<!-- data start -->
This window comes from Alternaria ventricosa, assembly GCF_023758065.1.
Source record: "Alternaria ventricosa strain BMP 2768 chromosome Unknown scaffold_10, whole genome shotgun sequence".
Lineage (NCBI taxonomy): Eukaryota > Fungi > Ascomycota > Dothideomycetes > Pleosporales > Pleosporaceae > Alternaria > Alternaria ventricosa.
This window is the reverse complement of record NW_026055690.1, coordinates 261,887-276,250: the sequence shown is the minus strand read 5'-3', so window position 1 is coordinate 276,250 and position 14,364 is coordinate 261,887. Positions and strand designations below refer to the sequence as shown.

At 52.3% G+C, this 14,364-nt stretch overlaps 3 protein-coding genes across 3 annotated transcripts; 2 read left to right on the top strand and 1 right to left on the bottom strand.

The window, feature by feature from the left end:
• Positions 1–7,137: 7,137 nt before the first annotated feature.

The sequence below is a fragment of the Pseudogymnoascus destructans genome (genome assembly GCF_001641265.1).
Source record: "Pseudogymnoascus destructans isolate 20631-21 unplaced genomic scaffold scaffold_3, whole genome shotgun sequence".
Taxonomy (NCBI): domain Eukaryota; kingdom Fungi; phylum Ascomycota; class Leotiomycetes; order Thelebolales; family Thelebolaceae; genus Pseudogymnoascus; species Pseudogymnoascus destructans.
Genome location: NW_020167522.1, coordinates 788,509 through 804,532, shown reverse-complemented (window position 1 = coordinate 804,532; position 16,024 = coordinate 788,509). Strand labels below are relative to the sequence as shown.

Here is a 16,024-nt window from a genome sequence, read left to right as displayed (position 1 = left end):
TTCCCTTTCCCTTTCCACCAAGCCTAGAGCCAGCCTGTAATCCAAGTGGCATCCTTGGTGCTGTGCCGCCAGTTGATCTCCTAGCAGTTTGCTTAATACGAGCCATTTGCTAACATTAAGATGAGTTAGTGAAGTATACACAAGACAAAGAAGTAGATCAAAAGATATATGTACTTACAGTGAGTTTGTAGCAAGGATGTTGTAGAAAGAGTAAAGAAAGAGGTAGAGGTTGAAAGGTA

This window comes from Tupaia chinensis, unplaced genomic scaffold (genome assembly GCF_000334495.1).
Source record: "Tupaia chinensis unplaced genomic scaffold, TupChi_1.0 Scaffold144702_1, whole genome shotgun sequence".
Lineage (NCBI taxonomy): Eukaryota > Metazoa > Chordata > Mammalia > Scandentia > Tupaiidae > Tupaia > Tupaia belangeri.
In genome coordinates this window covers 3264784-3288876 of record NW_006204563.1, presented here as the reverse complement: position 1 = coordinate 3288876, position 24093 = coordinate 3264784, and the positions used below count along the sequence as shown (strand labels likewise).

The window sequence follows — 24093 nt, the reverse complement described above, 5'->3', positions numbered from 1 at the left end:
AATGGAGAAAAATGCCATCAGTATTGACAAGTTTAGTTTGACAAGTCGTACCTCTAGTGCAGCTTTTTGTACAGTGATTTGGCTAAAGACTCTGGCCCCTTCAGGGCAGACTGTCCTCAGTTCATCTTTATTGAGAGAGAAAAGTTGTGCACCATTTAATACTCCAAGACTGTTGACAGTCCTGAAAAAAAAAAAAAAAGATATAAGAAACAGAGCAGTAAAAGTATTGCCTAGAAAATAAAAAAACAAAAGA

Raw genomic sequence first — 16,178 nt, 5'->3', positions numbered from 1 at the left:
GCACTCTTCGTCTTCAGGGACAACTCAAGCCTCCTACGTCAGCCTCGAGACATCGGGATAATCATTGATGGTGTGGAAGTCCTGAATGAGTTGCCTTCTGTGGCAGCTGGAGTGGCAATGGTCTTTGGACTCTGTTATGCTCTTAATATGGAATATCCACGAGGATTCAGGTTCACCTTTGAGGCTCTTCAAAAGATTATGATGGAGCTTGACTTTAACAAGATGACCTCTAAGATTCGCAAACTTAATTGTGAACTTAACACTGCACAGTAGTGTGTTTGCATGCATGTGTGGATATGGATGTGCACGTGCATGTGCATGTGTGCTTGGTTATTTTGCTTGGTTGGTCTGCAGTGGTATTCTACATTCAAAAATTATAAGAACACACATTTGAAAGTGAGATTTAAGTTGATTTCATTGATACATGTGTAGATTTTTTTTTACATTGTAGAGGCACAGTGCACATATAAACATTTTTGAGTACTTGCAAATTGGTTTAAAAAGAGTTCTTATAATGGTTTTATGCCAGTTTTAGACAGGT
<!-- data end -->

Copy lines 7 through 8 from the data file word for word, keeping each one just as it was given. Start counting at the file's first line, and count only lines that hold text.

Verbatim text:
• Positions 1–7,137: 7,137 nt before the first annotated feature.

The sequence below is a fragment of the Pseudogymnoascus destructans genome (genome assembly GCF_001641265.1).